"entitled" them. By 1969, NWRO claimed a dues-paying membership of 22,500
families, with 523 chapters across the nation.
Regarding Wiley's tactics, The New York Times commented on September 27,
1970, "There have been sit-ins in legislative chambers, including a United
States Senate committee hearing, mass demonstrations of several thousand
welfare recipients, school boycotts, picket lines, mounted police, tear gas,
arrests - and, on occasion, rock-throwing, smashed glass doors, overturned
desks, scattered papers and ripped-out phones."These methods proved
effective. "The flooding succeeded beyond Wiley's wildest dreams," writes
Sol Stern in the City Journal. "From 1965 to 1974, the number of
single-parent households on welfare soared from 4.3 million to 10.8 million,
despite mostly flush economic times. By the early 1970s, one person was on
the welfare rolls in New York City for every two working in the city's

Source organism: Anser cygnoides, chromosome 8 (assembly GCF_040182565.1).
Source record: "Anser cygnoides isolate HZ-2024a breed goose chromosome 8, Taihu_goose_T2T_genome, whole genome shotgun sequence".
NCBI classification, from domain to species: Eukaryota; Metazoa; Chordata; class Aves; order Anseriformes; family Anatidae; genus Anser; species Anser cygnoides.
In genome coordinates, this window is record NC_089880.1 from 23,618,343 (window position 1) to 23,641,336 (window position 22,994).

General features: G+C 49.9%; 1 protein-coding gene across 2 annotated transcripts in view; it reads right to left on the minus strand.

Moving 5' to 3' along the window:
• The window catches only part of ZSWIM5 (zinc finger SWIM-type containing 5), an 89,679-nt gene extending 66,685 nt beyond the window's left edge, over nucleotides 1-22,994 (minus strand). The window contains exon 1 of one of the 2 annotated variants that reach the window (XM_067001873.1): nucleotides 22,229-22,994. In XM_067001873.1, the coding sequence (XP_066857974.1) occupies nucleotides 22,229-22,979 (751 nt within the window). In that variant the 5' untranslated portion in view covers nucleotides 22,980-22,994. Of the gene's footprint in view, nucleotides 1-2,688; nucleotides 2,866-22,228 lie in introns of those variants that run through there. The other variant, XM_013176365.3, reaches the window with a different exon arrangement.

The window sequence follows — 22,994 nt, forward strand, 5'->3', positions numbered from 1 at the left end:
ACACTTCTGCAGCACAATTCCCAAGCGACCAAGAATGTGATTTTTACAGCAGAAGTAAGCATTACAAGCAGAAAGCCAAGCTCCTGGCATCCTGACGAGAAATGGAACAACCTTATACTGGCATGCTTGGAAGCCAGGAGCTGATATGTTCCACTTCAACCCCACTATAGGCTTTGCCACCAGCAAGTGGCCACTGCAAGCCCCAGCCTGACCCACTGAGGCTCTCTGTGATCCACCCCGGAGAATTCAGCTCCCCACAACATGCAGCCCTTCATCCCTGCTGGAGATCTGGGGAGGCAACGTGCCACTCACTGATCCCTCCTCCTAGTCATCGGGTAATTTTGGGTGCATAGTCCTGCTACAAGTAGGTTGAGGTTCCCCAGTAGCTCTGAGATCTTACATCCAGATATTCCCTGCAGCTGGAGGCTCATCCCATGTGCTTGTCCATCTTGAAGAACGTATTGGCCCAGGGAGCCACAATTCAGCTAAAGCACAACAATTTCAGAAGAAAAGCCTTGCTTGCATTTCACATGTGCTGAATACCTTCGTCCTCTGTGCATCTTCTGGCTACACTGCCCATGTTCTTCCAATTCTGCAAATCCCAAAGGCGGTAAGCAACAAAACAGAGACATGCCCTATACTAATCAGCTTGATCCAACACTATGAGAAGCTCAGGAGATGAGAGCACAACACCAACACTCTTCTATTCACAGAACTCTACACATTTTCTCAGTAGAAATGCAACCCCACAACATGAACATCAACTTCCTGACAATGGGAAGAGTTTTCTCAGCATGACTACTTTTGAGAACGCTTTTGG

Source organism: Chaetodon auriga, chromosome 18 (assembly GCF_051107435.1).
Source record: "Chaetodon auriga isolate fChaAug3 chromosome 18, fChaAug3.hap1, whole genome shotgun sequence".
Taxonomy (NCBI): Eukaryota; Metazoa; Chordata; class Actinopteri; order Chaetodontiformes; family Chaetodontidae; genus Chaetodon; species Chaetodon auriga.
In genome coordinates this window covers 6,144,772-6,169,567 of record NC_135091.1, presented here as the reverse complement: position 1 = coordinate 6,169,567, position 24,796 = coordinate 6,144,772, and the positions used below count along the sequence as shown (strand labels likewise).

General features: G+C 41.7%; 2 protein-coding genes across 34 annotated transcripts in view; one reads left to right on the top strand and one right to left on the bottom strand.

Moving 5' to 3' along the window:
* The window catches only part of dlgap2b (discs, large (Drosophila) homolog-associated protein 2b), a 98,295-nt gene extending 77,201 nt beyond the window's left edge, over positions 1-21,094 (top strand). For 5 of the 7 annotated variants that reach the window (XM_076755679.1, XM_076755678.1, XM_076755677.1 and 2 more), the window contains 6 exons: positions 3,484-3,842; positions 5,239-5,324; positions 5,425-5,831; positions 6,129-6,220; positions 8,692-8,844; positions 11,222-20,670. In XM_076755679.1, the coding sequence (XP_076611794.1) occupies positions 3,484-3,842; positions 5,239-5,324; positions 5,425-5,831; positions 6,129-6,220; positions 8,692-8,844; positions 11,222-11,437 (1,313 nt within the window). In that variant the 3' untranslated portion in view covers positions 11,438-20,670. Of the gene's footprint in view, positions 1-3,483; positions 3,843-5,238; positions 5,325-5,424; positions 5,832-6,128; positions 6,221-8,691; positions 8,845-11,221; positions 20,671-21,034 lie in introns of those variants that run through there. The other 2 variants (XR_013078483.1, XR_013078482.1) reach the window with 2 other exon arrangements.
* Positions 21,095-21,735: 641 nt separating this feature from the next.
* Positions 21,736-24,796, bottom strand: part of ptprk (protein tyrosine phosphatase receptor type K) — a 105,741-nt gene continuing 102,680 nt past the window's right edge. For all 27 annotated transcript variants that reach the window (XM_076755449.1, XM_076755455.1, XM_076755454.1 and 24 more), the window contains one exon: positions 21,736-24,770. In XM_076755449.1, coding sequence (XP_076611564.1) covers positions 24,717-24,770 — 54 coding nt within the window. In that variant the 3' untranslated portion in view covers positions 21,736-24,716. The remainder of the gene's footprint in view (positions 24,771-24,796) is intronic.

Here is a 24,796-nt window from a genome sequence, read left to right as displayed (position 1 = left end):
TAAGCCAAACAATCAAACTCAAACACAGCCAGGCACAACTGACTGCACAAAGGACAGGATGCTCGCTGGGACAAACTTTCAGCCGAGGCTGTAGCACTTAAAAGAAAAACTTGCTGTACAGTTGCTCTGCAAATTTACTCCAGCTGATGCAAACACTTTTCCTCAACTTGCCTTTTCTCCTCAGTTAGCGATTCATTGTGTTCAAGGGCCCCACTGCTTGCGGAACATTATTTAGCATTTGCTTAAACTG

private economy."As a direct result of its massive welfare spending, New
York City was forced to declare bankruptcy in 1975. The entire state of New
York nearly went down with it. The Cloward-Piven strategy had proved its
The Cloward-Piven strategy depended on surprise. Once society recovered
from the initial shock, the backlash began. New York's welfare crisis
horrified America, giving rise to a reform movement which culminated in "the
end of welfare as we know it" -- the 1996 Personal Responsibility and Work
Opportunity Reconciliation Act, which imposed time limits on federal
welfare, along with strict eligibility and work requirements. Both Cloward
and Piven attended the White House signing of the bill as guests of
Most Americans to this day have never heard of Cloward and Piven. But New
York City Mayor Rudolph Giuliani attempted to expose them in the late 1990s.
As his drive for welfare reform gained momentum, Giuliani accused the
militant scholars by name, citing their 1966 manifesto as evidence that they
had engaged in deliberate economic sabotage. "This wasn't an accident,"
Giuliani charged in a 1997 speech. "It wasn't an atmospheric thing, it
wasn't supernatural. This is the result of policies and programs designed to
have the maximum number of people get on welfare."
Cloward and Piven never again revealed their intentions as candidly as
they had in their 1966 article. Even so, their activism in subsequent years